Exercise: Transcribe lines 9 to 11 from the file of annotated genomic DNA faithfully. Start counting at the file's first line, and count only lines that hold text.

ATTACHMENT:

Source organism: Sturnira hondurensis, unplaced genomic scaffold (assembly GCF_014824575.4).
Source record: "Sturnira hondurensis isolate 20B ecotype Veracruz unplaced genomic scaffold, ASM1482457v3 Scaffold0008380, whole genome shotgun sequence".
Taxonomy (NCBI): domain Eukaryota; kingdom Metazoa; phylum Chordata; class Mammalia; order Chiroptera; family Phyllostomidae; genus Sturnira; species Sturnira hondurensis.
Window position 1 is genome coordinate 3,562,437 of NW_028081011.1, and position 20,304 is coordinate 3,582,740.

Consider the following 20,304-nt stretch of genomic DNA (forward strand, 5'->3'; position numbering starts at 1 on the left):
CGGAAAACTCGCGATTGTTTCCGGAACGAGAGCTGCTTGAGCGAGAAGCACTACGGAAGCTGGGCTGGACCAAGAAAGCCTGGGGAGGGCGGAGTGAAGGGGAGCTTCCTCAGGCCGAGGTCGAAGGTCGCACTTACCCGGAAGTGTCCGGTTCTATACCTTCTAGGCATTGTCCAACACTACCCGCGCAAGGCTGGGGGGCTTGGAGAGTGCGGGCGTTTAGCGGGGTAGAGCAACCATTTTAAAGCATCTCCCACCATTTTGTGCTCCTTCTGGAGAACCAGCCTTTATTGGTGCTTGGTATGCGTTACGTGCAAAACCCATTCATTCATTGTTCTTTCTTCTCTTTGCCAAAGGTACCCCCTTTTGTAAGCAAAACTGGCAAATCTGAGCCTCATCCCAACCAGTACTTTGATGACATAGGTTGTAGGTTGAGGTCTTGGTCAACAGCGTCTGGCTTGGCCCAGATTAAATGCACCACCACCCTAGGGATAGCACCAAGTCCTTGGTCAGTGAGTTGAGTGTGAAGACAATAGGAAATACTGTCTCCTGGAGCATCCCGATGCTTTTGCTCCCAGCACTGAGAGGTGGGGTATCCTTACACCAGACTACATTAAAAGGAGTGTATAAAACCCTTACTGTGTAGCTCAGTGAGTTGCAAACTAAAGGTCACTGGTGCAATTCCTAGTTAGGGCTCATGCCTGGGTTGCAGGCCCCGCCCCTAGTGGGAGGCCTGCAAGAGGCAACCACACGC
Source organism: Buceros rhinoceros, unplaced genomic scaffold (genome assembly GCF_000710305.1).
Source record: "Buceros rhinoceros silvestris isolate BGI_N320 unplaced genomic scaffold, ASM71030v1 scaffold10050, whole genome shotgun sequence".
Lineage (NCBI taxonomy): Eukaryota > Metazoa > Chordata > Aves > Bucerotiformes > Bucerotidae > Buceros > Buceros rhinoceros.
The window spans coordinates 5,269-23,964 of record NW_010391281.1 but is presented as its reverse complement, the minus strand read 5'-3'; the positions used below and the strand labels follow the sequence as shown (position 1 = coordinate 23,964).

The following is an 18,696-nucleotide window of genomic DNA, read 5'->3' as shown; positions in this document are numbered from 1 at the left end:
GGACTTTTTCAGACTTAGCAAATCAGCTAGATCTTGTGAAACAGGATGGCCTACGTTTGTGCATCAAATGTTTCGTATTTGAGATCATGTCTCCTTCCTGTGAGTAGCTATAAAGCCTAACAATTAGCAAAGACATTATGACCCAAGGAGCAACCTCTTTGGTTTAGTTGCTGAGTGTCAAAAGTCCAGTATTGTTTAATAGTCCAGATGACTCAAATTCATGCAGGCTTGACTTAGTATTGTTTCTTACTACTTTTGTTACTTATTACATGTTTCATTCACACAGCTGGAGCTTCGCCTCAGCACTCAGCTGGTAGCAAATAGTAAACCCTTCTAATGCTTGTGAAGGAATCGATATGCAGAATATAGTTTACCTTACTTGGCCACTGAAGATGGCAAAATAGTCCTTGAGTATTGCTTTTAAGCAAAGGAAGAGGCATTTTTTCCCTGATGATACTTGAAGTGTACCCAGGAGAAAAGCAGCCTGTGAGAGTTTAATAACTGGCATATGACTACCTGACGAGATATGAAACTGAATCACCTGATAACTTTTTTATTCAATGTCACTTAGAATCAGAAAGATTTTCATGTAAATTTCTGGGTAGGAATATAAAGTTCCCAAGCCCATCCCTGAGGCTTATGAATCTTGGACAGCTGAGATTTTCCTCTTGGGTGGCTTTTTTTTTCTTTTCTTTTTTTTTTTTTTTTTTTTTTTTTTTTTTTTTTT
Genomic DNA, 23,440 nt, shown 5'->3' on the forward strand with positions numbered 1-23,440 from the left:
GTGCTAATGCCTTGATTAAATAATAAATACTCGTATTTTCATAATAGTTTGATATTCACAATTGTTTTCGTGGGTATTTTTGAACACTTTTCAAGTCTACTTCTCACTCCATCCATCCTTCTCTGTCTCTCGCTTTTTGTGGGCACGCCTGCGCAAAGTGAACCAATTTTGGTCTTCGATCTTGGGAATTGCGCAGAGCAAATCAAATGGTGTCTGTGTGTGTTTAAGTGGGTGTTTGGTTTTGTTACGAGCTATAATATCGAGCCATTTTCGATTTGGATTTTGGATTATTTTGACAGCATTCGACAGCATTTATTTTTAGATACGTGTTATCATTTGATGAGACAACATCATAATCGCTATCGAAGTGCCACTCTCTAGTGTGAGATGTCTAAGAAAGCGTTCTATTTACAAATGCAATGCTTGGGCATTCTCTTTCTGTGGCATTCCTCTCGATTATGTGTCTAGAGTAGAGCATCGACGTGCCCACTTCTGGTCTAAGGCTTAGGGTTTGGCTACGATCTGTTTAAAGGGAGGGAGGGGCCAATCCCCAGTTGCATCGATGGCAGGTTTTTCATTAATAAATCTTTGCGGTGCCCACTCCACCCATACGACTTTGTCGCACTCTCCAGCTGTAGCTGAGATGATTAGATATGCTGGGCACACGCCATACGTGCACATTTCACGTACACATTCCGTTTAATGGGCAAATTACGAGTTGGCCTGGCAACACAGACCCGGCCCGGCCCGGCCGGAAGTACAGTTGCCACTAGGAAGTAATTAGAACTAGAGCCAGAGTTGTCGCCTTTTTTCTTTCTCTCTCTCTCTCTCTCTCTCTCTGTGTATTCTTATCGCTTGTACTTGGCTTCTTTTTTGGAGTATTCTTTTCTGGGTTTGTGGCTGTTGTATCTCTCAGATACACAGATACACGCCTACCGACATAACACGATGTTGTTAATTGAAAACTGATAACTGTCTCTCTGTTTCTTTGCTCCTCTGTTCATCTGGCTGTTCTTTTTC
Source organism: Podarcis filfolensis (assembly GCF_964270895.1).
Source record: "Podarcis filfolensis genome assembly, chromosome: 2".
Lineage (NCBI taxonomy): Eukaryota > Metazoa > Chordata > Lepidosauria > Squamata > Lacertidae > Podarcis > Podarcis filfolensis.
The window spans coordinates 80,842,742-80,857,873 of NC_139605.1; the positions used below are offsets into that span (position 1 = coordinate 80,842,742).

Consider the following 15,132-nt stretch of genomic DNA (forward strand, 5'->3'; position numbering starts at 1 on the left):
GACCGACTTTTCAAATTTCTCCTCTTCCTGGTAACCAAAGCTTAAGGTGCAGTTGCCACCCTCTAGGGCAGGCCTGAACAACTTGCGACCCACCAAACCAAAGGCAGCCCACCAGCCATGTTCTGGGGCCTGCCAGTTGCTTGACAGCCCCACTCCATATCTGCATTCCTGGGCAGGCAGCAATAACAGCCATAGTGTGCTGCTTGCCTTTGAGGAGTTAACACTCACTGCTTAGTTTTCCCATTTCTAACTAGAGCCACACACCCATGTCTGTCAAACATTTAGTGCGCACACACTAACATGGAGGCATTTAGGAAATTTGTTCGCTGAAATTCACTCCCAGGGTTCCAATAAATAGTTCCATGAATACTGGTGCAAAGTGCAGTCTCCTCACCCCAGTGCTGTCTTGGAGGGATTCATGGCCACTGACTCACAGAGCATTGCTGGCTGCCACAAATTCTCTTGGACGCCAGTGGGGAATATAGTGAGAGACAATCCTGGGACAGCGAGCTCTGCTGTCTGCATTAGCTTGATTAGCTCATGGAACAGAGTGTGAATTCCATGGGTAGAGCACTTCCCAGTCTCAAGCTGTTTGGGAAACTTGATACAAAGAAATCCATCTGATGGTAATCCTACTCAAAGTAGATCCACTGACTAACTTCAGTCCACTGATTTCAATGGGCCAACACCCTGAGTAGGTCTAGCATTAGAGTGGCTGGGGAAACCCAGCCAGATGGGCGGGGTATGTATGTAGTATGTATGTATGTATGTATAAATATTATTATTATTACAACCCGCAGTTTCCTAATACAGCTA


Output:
Lineage (NCBI taxonomy): Eukaryota > Metazoa > Chordata > Aves > Bucerotiformes > Bucerotidae > Buceros > Buceros rhinoceros.
The window spans coordinates 5,269-23,964 of record NW_010391281.1 but is presented as its reverse complement, the minus strand read 5'-3'; the positions used below and the strand labels follow the sequence as shown (position 1 = coordinate 23,964).

The following is an 18,696-nucleotide window of genomic DNA, read 5'->3' as shown; positions in this document are numbered from 1 at the left end: